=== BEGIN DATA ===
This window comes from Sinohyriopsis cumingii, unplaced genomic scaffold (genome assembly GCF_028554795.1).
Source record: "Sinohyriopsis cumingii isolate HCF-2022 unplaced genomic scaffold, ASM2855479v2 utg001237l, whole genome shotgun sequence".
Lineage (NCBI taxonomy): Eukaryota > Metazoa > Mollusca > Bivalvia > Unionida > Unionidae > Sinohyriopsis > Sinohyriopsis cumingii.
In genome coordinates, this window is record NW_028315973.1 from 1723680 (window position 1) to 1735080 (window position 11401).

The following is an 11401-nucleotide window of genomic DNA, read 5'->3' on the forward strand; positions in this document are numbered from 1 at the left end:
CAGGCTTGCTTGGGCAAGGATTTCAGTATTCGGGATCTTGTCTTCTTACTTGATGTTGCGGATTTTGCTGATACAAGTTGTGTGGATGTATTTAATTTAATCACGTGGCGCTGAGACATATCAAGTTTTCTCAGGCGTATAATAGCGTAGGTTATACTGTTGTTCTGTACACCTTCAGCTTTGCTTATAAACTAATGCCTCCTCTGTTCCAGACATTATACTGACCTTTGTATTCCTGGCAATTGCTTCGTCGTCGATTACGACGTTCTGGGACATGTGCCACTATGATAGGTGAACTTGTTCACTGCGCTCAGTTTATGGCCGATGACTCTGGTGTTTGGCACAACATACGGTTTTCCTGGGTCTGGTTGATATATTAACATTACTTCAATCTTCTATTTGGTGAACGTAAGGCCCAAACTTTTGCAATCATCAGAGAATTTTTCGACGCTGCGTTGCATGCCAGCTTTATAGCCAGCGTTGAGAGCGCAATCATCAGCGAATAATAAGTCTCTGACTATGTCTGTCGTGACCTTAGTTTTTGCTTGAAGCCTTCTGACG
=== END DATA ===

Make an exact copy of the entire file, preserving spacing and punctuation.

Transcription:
This window comes from Sinohyriopsis cumingii, unplaced genomic scaffold (genome assembly GCF_028554795.1).
Source record: "Sinohyriopsis cumingii isolate HCF-2022 unplaced genomic scaffold, ASM2855479v2 utg001237l, whole genome shotgun sequence".
Lineage (NCBI taxonomy): Eukaryota > Metazoa > Mollusca > Bivalvia > Unionida > Unionidae > Sinohyriopsis > Sinohyriopsis cumingii.
In genome coordinates, this window is record NW_028315973.1 from 1723680 (window position 1) to 1735080 (window position 11401).

The following is an 11401-nucleotide window of genomic DNA, read 5'->3' on the forward strand; positions in this document are numbered from 1 at the left end:
CAGGCTTGCTTGGGCAAGGATTTCAGTATTCGGGATCTTGTCTTCTTACTTGATGTTGCGGATTTTGCTGATACAAGTTGTGTGGATGTATTTAATTTAATCACGTGGCGCTGAGACATATCAAGTTTTCTCAGGCGTATAATAGCGTAGGTTATACTGTTGTTCTGTACACCTTCAGCTTTGCTTATAAACTAATGCCTCCTCTGTTCCAGACATTATACTGACCTTTGTATTCCTGGCAATTGCTTCGTCGTCGATTACGACGTTCTGGGACATGTGCCACTATGATAGGTGAACTTGTTCACTGCGCTCAGTTTATGGCCGATGACTCTGGTGTTTGGCACAACATACGGTTTTCCTGGGTCTGGTTGATATATTAACATTACTTCAATCTTCTATTTGGTGAACGTAAGGCCCAAACTTTTGCAATCATCAGAGAATTTTTCGACGCTGCGTTGCATGCCAGCTTTATAGCCAGCGTTGAGAGCGCAATCATCAGCGAATAATAAGTCTCTGACTATGTCTGTCGTGACCTTAGTTTTTGCTTGAAGCCTTCTGACG